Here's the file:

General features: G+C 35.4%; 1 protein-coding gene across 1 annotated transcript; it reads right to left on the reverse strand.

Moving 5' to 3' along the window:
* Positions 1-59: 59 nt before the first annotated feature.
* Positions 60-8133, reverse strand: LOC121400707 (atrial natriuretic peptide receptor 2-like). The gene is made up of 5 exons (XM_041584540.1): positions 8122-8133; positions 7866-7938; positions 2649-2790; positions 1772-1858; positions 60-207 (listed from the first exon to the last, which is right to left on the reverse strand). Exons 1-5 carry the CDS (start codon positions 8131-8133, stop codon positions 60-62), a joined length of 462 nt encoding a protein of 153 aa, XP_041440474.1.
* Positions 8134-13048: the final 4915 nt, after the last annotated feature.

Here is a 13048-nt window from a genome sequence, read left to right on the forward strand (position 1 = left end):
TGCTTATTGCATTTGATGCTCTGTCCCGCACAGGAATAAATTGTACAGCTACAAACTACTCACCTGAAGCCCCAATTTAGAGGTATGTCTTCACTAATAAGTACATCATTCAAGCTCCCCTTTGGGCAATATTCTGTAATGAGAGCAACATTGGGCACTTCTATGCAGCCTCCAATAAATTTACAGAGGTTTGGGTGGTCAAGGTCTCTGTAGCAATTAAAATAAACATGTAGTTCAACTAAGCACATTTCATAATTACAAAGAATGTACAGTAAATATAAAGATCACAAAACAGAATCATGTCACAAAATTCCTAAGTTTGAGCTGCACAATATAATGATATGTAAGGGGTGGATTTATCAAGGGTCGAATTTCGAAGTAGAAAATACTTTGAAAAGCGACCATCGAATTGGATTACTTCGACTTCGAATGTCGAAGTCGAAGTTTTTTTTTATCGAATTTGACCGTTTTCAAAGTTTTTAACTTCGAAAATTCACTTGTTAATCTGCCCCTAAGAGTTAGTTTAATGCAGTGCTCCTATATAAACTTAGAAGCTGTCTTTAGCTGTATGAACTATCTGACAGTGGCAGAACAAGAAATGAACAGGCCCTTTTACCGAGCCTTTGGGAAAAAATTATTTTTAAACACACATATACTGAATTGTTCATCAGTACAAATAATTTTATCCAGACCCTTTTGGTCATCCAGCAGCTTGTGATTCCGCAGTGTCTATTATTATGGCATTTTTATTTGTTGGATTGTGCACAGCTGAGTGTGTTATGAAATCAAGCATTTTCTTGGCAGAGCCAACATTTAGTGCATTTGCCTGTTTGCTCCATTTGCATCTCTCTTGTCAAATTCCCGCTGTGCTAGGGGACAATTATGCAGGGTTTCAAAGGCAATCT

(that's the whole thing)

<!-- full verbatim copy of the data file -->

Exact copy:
General features: G+C 35.4%; 1 protein-coding gene across 1 annotated transcript; it reads right to left on the reverse strand.

Moving 5' to 3' along the window:
* Positions 1-59: 59 nt before the first annotated feature.
* Positions 60-8133, reverse strand: LOC121400707 (atrial natriuretic peptide receptor 2-like). The gene is made up of 5 exons (XM_041584540.1): positions 8122-8133; positions 7866-7938; positions 2649-2790; positions 1772-1858; positions 60-207 (listed from the first exon to the last, which is right to left on the reverse strand). Exons 1-5 carry the CDS (start codon positions 8131-8133, stop codon positions 60-62), a joined length of 462 nt encoding a protein of 153 aa, XP_041440474.1.
* Positions 8134-13048: the final 4915 nt, after the last annotated feature.

Here is a 13048-nt window from a genome sequence, read left to right on the forward strand (position 1 = left end):
TGCTTATTGCATTTGATGCTCTGTCCCGCACAGGAATAAATTGTACAGCTACAAACTACTCACCTGAAGCCCCAATTTAGAGGTATGTCTTCACTAATAAGTACATCATTCAAGCTCCCCTTTGGGCAATATTCTGTAATGAGAGCAACATTGGGCACTTCTATGCAGCCTCCAATAAATTTACAGAGGTTTGGGTGGTCAAGGTCTCTGTAGCAATTAAAATAAACATGTAGTTCAACTAAGCACATTTCATAATTACAAAGAATGTACAGTAAATATAAAGATCACAAAACAGAATCATGTCACAAAATTCCTAAGTTTGAGCTGCACAATATAATGATATGTAAGGGGTGGATTTATCAAGGGTCGAATTTCGAAGTAGAAAATACTTTGAAAAGCGACCATCGAATTGGATTACTTCGACTTCGAATGTCGAAGTCGAAGTTTTTTTTTATCGAATTTGACCGTTTTCAAAGTTTTTAACTTCGAAAATTCACTTGTTAATCTGCCCCTAAGAGTTAGTTTAATGCAGTGCTCCTATATAAACTTAGAAGCTGTCTTTAGCTGTATGAACTATCTGACAGTGGCAGAACAAGAAATGAACAGGCCCTTTTACCGAGCCTTTGGGAAAAAATTATTTTTAAACACACATATACTGAATTGTTCATCAGTACAAATAATTTTATCCAGACCCTTTTGGTCATCCAGCAGCTTGTGATTCCGCAGTGTCTATTATTATGGCATTTTTATTTGTTGGATTGTGCACAGCTGAGTGTGTTATGAAATCAAGCATTTTCTTGGCAGAGCCAACATTTAGTGCATTTGCCTGTTTGCTCCATTTGCATCTCTCTTGTCAAATTCCCGCTGTGCTAGGGGACAATTATGCAGGGTTTCAAAGGCAATCT